I know I get wound up about my sight but even I have to admit there are times when I have fun with it. These are usually the times when my eyes and my brain match up brilliantly and come up with the weirdest descriptions (and explanations) for things.
For example. a few weeks ago I was on a bus when I saw a lady who was dressed very smartly apart from one thing. At first glance it appeared that she was wearing some kind of studded leather collar around her neck. On taking a proper look it turned out that she was actully wearing a black scarf with metallic silver circles or discs printed on it. The way part of it had folded over itself just made it appear like studs.
This afternoon I spent quite a large amount of time with an ex-army man - I would say it was one ot those "mutually educational" times. It was also a very amusing time as we explained bits about ourselves to each other.
(Put it this way - you may remember that in my original blog I posted about one of my friends who I had felt like I had to use a metaphorical saw on so I could chop him into two separate and manageble pieces??? The ex-army man had apparently already put himself through that process which made me feel comfortable around him. This was a good job because he was not exactly the most physically compact man I have ever met.)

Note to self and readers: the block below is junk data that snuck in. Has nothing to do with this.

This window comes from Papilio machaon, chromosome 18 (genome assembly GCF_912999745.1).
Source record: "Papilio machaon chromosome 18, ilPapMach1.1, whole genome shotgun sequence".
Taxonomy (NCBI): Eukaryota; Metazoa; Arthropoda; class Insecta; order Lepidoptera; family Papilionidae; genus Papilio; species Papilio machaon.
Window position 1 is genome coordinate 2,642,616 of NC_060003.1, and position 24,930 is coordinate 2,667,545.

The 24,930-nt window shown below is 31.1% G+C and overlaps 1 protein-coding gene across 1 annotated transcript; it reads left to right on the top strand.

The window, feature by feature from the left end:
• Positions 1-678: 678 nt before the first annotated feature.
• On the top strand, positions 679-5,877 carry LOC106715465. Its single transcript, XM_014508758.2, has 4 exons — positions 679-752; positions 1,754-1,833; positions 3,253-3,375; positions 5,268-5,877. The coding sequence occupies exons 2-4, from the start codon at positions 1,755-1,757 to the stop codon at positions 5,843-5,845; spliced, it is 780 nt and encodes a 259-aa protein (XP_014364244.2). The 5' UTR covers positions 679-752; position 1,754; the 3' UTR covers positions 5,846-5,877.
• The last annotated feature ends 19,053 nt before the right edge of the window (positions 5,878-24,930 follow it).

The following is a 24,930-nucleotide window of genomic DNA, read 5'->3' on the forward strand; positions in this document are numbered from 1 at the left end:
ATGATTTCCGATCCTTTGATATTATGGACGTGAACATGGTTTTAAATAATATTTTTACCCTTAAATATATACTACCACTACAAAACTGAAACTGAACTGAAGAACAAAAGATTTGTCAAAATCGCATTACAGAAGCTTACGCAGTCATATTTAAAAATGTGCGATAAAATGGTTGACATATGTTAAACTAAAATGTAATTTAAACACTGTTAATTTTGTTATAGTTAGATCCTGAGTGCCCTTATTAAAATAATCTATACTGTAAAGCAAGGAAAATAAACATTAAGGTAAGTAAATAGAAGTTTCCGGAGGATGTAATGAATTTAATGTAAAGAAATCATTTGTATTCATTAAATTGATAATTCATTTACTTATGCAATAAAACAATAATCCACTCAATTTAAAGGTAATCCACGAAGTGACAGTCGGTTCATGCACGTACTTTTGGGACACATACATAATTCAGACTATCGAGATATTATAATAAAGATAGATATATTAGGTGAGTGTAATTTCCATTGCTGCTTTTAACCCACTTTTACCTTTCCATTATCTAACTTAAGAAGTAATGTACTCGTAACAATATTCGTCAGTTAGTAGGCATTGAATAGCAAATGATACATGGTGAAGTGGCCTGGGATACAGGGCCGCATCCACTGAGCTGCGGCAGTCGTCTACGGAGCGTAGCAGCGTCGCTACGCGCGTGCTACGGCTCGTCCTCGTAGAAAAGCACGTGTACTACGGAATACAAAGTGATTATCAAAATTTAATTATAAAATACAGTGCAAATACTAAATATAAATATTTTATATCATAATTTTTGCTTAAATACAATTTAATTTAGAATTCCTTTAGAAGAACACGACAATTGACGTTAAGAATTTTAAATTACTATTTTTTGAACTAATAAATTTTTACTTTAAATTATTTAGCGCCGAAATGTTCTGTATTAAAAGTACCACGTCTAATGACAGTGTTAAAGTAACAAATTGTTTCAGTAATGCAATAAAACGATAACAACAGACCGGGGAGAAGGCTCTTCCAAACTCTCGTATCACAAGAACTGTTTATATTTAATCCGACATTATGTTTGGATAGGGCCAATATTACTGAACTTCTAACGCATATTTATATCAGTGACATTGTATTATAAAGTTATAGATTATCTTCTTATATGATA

We were discussing things like sight, etc. He had even allowed me to put him through some "interactive demonstrations" without complaining at me. This was fun for me.
Near the end of our time together I was feeling comfortable enough to let him have a peek into my world in a slightly different way. I could see the perfect item to help me teach him about "sideways seeing". It was a lamppost with a rather unusual shape to the top of it.
We had been disussing photography and sight (and how sight and photography are not equal) when I pointed towards the lamppost and asked him if he could see a teaspoon.
I had previously taken this photo from above the lamppost;
He hadn't got a clue what I was talking about (do not worry - this is not unsual). Then I pointed out what I meant. From the angle we were looking at it the top of it looked like a teaspoon. He told me that he had walked past the lamppost several times but never noticed the shape of the top of it.
I then asked him what he saw when he looked at it. His answer was along the lines of "you have made me think of it as a teaspoon". Then I asked him to switch his "army brain" on and tell me what he saw. After complaining about this he did as I asked and I got an eyeopening example of how different that single lamppost - which we were both looking at from ground level - could appear depending on how you looked at it to start with. (I will never see that bit of Charles Street in Leicester in the same way again.)
Maybe we should all take time out of our day to see the unusual in everyday objects? This may help us understand our surroundings a bit more - and expand our minds.
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